Team MPI Newsletter
Recovery: Let’s Get Real
Recovery is a critical part of training and racing for any endurance athlete. You can spend any amount of money for fancy recovery tools and tactics, but the foundation and core elements of recovery for any endurance athlete is surprisingly simple! Check out this blog to learn about the recovery pyramid and what's most important to your recovery plan.
Team MPI News
Blueseventy Buddy Bag
Swim safely this summer with the Buddy Bag
Never swim alone with the blueseventy Buddy Bag. The Buddy Bag improves your visibility when swimming in open water, keeping you safe from boat traffic and easy to see from shore.
Plus, the Buddy Bag allows you to stash your keys, phone, and other small essentials to keep them with you while you're out swimming (rather than leaving them unattended). The entire inside of hte Buddy Bag is open so you can store those essentials. Simply close the dry bag seal, then use the valve to fully inflate and go!
This Buddy Bag is super easy to use! Just blow it up and buckle the strap around your waist and you're ready to swim! It's the must-have accessory for any open-water swimmer.
The Buddy Bag Plus adds additional visibility with an LED light. Perfect for those early morning and evening swims. The LED offers multiple brightnesses and both a solid on and flashing modes.
Team MPI athletes: ask your coach about available Blueseventy team discount options!
Team MPI GoFierce Aero Pro Edition Short Sleeve 1 Piece
All the things you like about a 1 piece without any of the drawbacks.
The GoFierce Aero Short sleeve one-piece suit is tailored for the most demanding athlete in the most extreme conditions. It's designed to give you all the great things about a 1-piece tri suit without any of the drawbacks.
The 2-in-1 construction utilizes more wicking materials on the torso, creating a dramatically more breathable suit than ever before! Longer sleeve lengths with laser cut gripper cuffs and a longer inseam short, redesigned leg gripper construction and a wider thigh pocket provides more support and leg coverage.
The 2-in-1 construction reinvents the 1 piece experience – allowing easy entry/removal because the top completely unzips in the front allowing for quick bathroom breaks and no more jumping/contorting to fit into your suit.
Team MPI Tip Tuesday: Wetsuit Fit 101 from Blueseventy
Wetsuit fitting tips from the Blueseventy experts!
The correct fitting of your wetsuit can make all the difference in your performance and comfort while swimming. The experts over at Blueseventy have helped thousands of athletes find the perfectly-fitting wetsuit, so we're sharing their wisdom and tips!
This video has some stellar tips on how to put on a wetsuit properly (we know it can feel like a workout before your actual swim workout, but these tips will help)! But here are some insights from the Blueseventy team:
Leave yourself plenty of time: the first few times you put on your wetsuit, don't be surprised if it takes as long as 10 minutes! It's quite a process that takes some practice and experimenting.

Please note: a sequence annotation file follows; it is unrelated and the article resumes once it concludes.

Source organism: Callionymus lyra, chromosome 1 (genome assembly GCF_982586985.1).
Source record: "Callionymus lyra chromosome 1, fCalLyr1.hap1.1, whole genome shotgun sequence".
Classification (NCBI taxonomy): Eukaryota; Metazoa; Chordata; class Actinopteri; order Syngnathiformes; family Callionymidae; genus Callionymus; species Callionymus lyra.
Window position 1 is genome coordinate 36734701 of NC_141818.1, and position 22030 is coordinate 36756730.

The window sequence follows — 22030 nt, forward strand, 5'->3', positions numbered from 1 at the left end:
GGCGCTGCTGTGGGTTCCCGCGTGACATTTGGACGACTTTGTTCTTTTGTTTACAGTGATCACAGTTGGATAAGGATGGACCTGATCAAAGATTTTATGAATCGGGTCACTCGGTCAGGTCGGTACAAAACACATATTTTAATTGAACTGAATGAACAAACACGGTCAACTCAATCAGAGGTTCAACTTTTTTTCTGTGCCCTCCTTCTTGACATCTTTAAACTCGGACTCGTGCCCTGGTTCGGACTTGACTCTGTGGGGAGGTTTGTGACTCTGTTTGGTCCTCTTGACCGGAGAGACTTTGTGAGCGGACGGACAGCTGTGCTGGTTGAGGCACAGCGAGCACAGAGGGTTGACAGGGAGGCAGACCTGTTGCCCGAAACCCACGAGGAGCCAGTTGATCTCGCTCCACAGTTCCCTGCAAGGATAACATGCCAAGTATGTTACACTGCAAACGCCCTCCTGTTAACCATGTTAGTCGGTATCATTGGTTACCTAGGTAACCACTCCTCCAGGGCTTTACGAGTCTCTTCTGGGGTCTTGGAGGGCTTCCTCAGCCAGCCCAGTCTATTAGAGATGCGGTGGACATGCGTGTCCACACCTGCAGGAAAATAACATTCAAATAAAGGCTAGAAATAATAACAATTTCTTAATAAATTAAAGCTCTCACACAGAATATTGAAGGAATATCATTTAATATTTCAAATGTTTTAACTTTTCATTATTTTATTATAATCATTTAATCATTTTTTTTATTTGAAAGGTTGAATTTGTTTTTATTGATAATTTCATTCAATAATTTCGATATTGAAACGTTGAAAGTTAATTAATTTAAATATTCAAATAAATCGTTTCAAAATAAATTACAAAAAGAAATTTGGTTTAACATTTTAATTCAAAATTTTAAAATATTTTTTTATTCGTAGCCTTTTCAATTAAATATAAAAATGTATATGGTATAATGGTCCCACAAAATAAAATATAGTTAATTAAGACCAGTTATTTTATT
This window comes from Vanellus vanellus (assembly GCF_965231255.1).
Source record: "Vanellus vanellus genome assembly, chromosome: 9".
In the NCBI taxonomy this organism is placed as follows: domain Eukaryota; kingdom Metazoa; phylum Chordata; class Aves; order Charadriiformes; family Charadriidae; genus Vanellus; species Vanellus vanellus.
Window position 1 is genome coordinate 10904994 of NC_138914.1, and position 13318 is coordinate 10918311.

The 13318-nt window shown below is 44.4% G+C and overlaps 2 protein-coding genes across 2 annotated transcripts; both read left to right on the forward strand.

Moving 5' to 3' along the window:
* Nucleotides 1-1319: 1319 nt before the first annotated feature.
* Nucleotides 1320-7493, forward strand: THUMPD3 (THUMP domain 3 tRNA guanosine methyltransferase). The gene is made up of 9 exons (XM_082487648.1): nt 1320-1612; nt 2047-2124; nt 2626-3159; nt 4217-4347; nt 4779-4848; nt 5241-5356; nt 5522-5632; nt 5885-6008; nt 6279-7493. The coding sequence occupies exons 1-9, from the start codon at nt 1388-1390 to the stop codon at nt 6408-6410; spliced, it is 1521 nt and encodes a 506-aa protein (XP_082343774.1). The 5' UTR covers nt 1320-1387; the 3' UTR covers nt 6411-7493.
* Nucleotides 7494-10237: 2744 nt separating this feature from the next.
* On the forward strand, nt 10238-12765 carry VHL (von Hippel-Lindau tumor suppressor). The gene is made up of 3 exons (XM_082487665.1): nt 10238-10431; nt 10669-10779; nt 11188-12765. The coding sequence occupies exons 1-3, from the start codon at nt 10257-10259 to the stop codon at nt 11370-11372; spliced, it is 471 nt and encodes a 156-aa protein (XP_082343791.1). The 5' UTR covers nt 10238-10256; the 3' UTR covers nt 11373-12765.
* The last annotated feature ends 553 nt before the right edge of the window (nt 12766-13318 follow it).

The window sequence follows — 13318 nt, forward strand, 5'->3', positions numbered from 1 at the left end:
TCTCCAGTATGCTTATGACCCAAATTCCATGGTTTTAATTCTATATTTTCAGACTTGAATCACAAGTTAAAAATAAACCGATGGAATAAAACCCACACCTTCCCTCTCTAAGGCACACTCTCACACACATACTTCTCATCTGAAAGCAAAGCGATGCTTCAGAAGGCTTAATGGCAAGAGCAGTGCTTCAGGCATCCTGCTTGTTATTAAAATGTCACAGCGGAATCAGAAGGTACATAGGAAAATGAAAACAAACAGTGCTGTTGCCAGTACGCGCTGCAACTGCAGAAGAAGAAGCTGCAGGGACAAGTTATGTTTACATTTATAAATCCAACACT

Start by unzipping the wetsuit and fold it inside out down to the hips. This makes getting into it much easier. Remember, the zipper goes in the back for triathlon wetsuits (that might be different for swim-run wetsuits).
Start with your legs and work the suit over your foot and ankle by pulling up at the base of the leg. Do not simply tug at the suit from the hips, this is an easy way to tear a hole through the heel of your wetsuit. Get the first leg up to the knee before sliding in the second leg.
Using the pads of your fingers (always avoid using the ends of your fingers as it is extremely easy to nick your wetsuit, even if you have very short fingernails) grasp a wrinkle of neoprene and pull it up your leg, then fold it down. Move up the leg and repeat.
By folding the neoprene down over your leg you will find it slides up easily. If that fold goes up, the neoprene tends to lock on itself and get stuck causing you to pull harder which can inadvertently create nicks or damage to the suit.
The bottom of the wetsuit usually sits at the base of your calf. If you are a little taller, you may find it ends around mid-calf. The suit is not designed to end down at your ankle.
Continue adjusting the legs up until the wetsuit sits snugly in your crotch and there is no excess neoprene "rolls" on your legs. From then you can grasp the inside of the suit and pull it up over your hips to your chest.
Now you can slide in your first arm. Using the same method as we described for your legs, pull your first arm through the wetsuit and position the wrist cuff just above your wrist bones. If you are wearing a watch, have the suit end just above your watch. Rolling and folding, adjust the neoprene on first arm up completely through the shoulders before inserting your second arm. Slide in your second arm and repeat the process.
Once both arms are in and adjusted, you can make final adjustments to work the suit up through your core by bending at the waist and working the material up towards your neck. Check your legs and crotch to ensure the suit is snug and well adjusted; you do not want any gap between your crotch and the wetsuit. Finally check your arms and make small adjustments to move the neoprene up into the shoulders which will relieve any possible tightness or tension.